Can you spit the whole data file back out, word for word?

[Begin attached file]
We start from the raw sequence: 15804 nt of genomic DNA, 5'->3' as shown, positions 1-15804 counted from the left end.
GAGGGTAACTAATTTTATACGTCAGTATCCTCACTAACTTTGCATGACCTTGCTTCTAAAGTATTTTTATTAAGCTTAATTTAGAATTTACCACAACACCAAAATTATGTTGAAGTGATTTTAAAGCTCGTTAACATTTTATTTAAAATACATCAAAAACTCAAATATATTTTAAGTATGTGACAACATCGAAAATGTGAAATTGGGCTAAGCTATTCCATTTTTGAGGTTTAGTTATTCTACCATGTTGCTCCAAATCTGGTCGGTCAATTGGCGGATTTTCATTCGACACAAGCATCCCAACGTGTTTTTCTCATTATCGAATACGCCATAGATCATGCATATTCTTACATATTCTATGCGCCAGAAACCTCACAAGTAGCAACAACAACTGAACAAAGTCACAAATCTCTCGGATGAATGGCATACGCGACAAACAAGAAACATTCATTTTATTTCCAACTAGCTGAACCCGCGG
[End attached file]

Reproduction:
We start from the raw sequence: 15804 nt of genomic DNA, 5'->3' as shown, positions 1-15804 counted from the left end.
GAGGGTAACTAATTTTATACGTCAGTATCCTCACTAACTTTGCATGACCTTGCTTCTAAAGTATTTTTATTAAGCTTAATTTAGAATTTACCACAACACCAAAATTATGTTGAAGTGATTTTAAAGCTCGTTAACATTTTATTTAAAATACATCAAAAACTCAAATATATTTTAAGTATGTGACAACATCGAAAATGTGAAATTGGGCTAAGCTATTCCATTTTTGAGGTTTAGTTATTCTACCATGTTGCTCCAAATCTGGTCGGTCAATTGGCGGATTTTCATTCGACACAAGCATCCCAACGTGTTTTTCTCATTATCGAATACGCCATAGATCATGCATATTCTTACATATTCTATGCGCCAGAAACCTCACAAGTAGCAACAACAACTGAACAAAGTCACAAATCTCTCGGATGAATGGCATACGCGACAAACAAGAAACATTCATTTTATTTCCAACTAGCTGAACCCGCGG